This week, I took my visiting mother and sister to the Roman Ondák exhibition at that most intimate of the Guggenheims, the Deutsche one. The smallish space continually confounds artists; some try to succumb to it, others to pillage it. I remember being excited by Collier Schorr’s casual and tacit acceptance of the space with her curated show “Freeway Balconies,” and then later being totally weirded out by Anish Kapoor’s enormous copper-colored uvula, which seemed like an exhausting and sad attempt at sculptural virility.
Ondák’s exhibition on the other hand is sparse and delicate, peppered with newspaper clippings and door handles, accompanied by only one bombastic gesture involving the severed wing of an airplane. To gain access to the second half of Ondák’s show, viewers are compelled to walk across the wing; on which is printed the familiar and, one would hope, redundant plea “do not walk outside this area.”
do not walk outside this area is also the title of Ondak’s show, and may refer to the arbitrary and absurd parameters we make for ourselves or are imposed on us in both art and life. With his piece, Ondák invites us to transgress the most sacred of bodily commandments, and glide across the smooth metal unaided by a rope, a buddy or a hallucinatory William Shatner. I have to say that despite the wing’s low position I experienced a child-like thrill on my 10-second passage. If you can ignore the museum guards on both sides, you might feel something irreverent and liberating, something my sister would later cite as the show’s high point, stating succinctly that “the airplane wing was cool.”
In the front room Ondák presents a slightly reconfigured awning from his parents’ house. It protrudes from the wall in manufactured eggshell white, straddling the line between formalist intervention and sweet personal sendup. Ondák works best in the vein of personal-as-public. One of his earlier and better-known pieces is a post-it note that says “Deadline postponed until tomorrow,” a personally derived message that is universally well-received.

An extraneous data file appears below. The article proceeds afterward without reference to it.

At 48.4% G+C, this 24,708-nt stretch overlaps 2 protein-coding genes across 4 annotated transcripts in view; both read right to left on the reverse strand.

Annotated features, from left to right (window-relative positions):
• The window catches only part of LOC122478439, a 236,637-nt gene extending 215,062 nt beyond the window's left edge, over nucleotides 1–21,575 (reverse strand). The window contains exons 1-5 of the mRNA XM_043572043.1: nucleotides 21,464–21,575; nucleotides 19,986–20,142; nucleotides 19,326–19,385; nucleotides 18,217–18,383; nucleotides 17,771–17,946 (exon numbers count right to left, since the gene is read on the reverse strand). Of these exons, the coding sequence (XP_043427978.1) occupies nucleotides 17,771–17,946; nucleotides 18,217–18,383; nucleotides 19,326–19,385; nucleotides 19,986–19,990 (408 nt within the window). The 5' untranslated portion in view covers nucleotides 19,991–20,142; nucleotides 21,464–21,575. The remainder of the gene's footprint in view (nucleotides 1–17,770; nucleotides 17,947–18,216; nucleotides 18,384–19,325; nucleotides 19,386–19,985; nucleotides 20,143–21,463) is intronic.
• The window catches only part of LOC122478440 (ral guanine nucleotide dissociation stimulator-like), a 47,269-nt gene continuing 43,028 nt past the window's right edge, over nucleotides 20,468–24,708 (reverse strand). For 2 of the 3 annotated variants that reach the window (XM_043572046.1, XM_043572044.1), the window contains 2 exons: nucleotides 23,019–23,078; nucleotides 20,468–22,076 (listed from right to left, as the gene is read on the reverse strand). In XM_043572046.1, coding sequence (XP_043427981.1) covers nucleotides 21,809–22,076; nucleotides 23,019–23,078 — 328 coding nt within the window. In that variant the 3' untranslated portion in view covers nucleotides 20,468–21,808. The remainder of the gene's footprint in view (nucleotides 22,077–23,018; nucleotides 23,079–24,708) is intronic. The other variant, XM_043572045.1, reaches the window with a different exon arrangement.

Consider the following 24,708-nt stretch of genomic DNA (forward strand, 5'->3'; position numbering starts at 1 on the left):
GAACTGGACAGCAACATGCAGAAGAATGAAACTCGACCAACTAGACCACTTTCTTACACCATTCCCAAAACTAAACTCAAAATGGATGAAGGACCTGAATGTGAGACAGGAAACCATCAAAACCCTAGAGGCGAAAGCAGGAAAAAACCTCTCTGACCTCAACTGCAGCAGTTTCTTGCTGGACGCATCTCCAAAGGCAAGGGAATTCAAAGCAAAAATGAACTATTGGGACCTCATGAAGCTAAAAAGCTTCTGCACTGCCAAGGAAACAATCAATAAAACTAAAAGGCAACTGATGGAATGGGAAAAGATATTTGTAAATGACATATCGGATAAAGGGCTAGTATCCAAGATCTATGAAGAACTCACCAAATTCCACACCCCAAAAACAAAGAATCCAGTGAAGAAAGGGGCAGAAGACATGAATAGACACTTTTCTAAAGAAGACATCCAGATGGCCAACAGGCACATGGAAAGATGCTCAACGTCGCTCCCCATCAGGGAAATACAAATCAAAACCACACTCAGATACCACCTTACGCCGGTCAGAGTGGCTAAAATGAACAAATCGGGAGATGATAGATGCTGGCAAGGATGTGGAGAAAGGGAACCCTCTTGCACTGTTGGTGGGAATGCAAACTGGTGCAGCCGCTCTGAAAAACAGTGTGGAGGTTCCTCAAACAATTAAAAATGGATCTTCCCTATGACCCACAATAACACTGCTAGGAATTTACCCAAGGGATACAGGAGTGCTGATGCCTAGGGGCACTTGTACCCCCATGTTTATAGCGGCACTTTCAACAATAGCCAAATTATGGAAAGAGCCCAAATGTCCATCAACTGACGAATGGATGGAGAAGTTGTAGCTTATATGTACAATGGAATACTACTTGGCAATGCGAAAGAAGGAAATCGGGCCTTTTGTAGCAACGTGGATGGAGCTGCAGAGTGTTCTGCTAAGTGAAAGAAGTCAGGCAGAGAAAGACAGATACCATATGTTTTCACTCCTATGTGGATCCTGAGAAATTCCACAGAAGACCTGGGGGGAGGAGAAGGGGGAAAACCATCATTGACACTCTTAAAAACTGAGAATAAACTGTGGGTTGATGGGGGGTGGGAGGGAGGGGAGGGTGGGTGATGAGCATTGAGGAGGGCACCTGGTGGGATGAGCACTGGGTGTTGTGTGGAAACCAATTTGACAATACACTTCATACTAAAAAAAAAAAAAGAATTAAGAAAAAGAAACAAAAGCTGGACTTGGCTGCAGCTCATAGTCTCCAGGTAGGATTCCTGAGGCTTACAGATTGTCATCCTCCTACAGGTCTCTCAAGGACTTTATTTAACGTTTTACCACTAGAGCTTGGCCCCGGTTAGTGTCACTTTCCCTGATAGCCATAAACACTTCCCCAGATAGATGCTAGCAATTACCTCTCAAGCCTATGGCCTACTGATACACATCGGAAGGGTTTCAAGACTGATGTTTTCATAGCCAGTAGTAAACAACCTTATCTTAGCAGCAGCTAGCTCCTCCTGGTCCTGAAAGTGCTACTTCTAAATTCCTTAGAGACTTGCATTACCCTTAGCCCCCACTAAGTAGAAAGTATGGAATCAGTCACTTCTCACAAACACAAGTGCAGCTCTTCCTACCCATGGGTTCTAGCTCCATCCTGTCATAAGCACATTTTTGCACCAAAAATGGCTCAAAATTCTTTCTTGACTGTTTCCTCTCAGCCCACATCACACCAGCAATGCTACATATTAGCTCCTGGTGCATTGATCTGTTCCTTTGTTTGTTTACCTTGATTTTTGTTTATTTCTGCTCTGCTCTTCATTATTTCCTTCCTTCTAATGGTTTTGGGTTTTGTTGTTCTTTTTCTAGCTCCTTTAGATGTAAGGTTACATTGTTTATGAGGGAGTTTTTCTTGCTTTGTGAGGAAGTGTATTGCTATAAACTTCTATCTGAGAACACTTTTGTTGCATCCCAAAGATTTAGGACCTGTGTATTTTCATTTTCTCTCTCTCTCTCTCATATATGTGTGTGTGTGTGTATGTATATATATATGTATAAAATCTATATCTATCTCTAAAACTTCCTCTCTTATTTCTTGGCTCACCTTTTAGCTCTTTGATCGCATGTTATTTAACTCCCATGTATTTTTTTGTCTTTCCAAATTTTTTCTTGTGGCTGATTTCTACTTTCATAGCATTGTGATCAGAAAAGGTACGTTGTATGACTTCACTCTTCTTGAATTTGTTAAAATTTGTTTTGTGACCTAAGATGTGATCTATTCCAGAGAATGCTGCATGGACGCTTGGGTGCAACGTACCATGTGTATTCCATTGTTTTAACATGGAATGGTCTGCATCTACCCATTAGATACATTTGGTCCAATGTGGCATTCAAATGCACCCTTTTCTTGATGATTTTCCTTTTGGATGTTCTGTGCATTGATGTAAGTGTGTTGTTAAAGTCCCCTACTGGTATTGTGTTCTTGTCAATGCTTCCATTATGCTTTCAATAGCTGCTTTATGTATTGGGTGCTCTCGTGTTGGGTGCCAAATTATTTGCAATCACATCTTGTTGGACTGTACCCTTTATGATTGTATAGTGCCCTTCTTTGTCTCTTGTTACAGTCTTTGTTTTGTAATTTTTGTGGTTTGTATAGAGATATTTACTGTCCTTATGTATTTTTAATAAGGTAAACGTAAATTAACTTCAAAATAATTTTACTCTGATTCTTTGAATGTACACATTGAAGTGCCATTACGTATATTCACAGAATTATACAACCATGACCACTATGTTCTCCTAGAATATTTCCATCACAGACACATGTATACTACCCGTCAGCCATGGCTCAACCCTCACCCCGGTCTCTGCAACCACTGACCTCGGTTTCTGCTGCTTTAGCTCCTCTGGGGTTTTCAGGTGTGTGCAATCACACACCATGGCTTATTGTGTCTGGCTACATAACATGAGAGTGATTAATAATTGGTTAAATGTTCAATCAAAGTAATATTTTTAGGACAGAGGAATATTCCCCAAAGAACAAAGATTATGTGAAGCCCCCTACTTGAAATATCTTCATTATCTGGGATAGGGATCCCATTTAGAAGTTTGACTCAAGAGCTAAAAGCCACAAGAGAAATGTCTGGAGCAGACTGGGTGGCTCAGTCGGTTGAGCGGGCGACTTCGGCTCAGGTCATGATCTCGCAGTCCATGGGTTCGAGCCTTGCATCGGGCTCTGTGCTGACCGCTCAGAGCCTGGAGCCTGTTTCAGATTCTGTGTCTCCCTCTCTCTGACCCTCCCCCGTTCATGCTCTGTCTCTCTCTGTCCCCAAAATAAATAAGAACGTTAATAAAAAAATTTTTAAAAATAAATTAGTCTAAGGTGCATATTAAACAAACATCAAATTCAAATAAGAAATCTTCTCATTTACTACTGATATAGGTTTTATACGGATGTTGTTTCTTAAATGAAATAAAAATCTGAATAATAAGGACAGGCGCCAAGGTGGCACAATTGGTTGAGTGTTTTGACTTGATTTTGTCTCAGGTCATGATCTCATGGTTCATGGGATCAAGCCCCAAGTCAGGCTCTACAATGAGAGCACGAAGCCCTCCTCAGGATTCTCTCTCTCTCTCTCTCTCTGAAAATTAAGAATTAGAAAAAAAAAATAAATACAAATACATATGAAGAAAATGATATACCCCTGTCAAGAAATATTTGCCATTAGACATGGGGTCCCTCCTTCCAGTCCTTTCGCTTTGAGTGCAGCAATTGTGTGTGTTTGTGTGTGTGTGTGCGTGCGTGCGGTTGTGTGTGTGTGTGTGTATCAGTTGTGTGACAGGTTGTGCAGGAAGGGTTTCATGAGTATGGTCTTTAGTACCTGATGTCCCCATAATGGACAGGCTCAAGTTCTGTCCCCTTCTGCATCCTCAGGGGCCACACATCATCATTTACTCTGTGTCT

Ondák, a Slovakian conceptual artist working in Bratislava, has gained clout in the last few years with sly installations that blur and make malleable the dueling statuses of insider/outsider. For his contribution to the 2009 Venice Biennale, he imbued the Slovak Pavillion with its surroundings in the Giardini, transporting its native greenery and plants back to the hallowed/hollowed interior, creating a real tension between the modest and monolithic gesture.
This year, Ondák gets his due as the Deutsche Bank’s “Artist of the Year.” His quiet and breathy show is a nice departure for this artists’ series, which is usually very drawing-ish (Julie Mehretu, Wangechi Mutu). In fact, one of the criteria states that the artist elected should use paper as a medium, which seems a stretch for the object scavenging Ondák, but is nevertheless mentioned several times in press materials when describing his practice.
But okay, fair enough, do not walk outside this area is full of paper. In the front room Ondák presents a series of collages in which existing newspaper articles are paired with random shots of people waiting in line, a reference to the common phenomenon of queuing in the former east.
In the back room Ondák displays Balancing at the Toe of the Boot, in which he was commissioned to make work about Calabria, a region he was not initially familiar with. During his research he discovered that Calabria was a historically dangerous area, and so, in an homage to On Kawara, he sent regular postcards to curator Francesco Bonami asserting “we are still alive.”
After the trip, Ondák created a series of fictional newspaper stories using his personal vacation snapshots as the photographic lead-ins. This is Ondák’s only tongue-in-cheek moment, toying with the mythic and subjective assessment of oneself.
I should say that a lot of background information was garnered through well-informed museum docents who were keen to offer explanations…in fact, they kind of insisted. One helpful employee told me that the Guggenheim was employing more docents than usual because of the difficulty in deciphering Ondák’s work. I felt and still feel conflicted about this choice, which may prevent multiple meanings but offers greater insight into work that is, because of language barriers, impenetrable to some.
After hearing a few explanations, my mother offered this tiny conceptual art gem: “At first I thought it was just about the worst thing I’d ever seen, but after she explained it to us, I thought he was a pretty decent artist.”